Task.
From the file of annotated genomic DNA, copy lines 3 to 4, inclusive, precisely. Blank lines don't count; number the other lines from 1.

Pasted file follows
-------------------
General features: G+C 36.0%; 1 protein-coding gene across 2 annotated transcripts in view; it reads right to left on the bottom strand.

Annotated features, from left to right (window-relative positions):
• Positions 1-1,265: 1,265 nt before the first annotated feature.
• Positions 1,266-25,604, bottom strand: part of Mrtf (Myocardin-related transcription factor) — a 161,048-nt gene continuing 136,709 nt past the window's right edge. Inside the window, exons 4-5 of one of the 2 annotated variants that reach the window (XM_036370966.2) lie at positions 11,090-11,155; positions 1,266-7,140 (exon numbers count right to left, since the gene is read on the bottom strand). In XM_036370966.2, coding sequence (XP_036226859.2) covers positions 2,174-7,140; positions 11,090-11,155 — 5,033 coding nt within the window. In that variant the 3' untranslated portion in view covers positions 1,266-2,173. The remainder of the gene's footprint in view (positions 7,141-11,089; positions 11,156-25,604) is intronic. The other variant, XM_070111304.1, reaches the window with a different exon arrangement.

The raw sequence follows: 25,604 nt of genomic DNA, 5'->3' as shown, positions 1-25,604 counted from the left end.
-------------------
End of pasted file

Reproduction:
• Positions 1-1,265: 1,265 nt before the first annotated feature.
• Positions 1,266-25,604, bottom strand: part of Mrtf (Myocardin-related transcription factor) — a 161,048-nt gene continuing 136,709 nt past the window's right edge. Inside the window, exons 4-5 of one of the 2 annotated variants that reach the window (XM_036370966.2) lie at positions 11,090-11,155; positions 1,266-7,140 (exon numbers count right to left, since the gene is read on the bottom strand). In XM_036370966.2, coding sequence (XP_036226859.2) covers positions 2,174-7,140; positions 11,090-11,155 — 5,033 coding nt within the window. In that variant the 3' untranslated portion in view covers positions 1,266-2,173. The remainder of the gene's footprint in view (positions 7,141-11,089; positions 11,156-25,604) is intronic. The other variant, XM_070111304.1, reaches the window with a different exon arrangement.